UK banking sector contributed £31.3bn to economy in 2014
Despite the negative column inches still being directed at banks, new research has illustrated the huge impact that the sector has on the UK economy.
The study, carried out by PwC on behalf of the British Bankers’ Association, reveals that the banking sector contributed an estimated £31.3 billion in taxes borne and collected – equivalent to 5.5 per cent of government receipts – in the year to March 2014.
Twenty-nine banks – comprising 92 per cent of employees in the sector – contributed data to the study, which focused on two areas: taxes borne (representing a company’s own contribution in taxes) and taxes collected (those administered by a company on behalf of the government, such as income tax deductions under PAYE).
How is this money being contributed?
The report does far more than place a figure on the banking sector’s total tax contribution; it also examines how this tax is being paid.
Surprisingly, it shows that irrecoverable VAT is a larger source of banking tax than corporation tax and the bank levy put together. In fact, corporation tax makes up just 11.4 per cent of all taxes borne by the industry – for every £1 paid by banks in corporation tax, £7.80 in other taxes is borne. Furthermore, over half of the total contribution came from employment taxes, which are now five per cent higher than pre-recession levels.
Of the overall £31.3 billion contribution, two-fifths – or £13.2 billion – stemmed from total taxes borne, including corporation tax, the bank levy, employment taxes borne, irrecoverable VAT and other taxes borne. The remainder (£18.1 billion) came from employment and other taxes collected.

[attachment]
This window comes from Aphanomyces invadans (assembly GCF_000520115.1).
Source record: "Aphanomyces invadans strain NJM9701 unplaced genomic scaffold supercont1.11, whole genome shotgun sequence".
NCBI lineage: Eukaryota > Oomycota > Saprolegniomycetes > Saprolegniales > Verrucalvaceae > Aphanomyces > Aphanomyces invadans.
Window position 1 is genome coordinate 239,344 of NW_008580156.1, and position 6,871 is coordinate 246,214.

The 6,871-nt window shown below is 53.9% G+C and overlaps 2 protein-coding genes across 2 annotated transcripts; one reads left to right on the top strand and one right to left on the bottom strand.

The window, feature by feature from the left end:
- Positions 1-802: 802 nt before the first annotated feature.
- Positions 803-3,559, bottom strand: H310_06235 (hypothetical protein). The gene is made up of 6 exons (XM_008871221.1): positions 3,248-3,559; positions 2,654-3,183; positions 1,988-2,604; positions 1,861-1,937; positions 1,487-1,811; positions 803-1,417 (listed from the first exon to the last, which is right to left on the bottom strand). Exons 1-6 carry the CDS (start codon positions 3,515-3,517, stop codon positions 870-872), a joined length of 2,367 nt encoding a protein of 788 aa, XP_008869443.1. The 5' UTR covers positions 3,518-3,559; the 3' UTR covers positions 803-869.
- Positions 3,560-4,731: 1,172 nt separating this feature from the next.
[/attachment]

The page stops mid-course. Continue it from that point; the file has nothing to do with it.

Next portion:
The importance of accurate information on bank taxation
The amount of tax paid by banks in the UK is a topic of great public interest in the wake of the economic downturn.
The issue formed a key part of chancellor George Osborne’s 2015 Budget, which included the announcement that banks would be forced to pay an additional £1.6 billion to the Treasury over the next five years as part of a new tax on profits. In response, a group of challenger banks argued that the move would compromise their ability to lend money to small businesses.
Given the glare of the public eye, it is extremely helpful to acquire a clear picture of exactly what tax is being paid by the UK’s banks.
Andrew Packman, total tax contribution leader at PwC in the UK, commented: “This study yields data that has not been previously available and gives a clearer picture of how the banking sector’s substantial tax contribution to the exchequer is generated.
“In the current tax environment, with the taxation of the banking sector under considerable scrutiny, providing robust data regarding its contribution is important in informing both policy decisions and public debate. There’s a lot of interest in how banks are taxed. Having the full picture of all the taxes that banks bear is important for this debate.”
Simon Hunt, UK banking and capital markets leader at PwC, added: “At a time when the banking sector continues to rebuild its reputation, this study provides an important reminder of the significant role our banks continue to play in contributing to the UK economy, both through direct taxation and as a large employer.”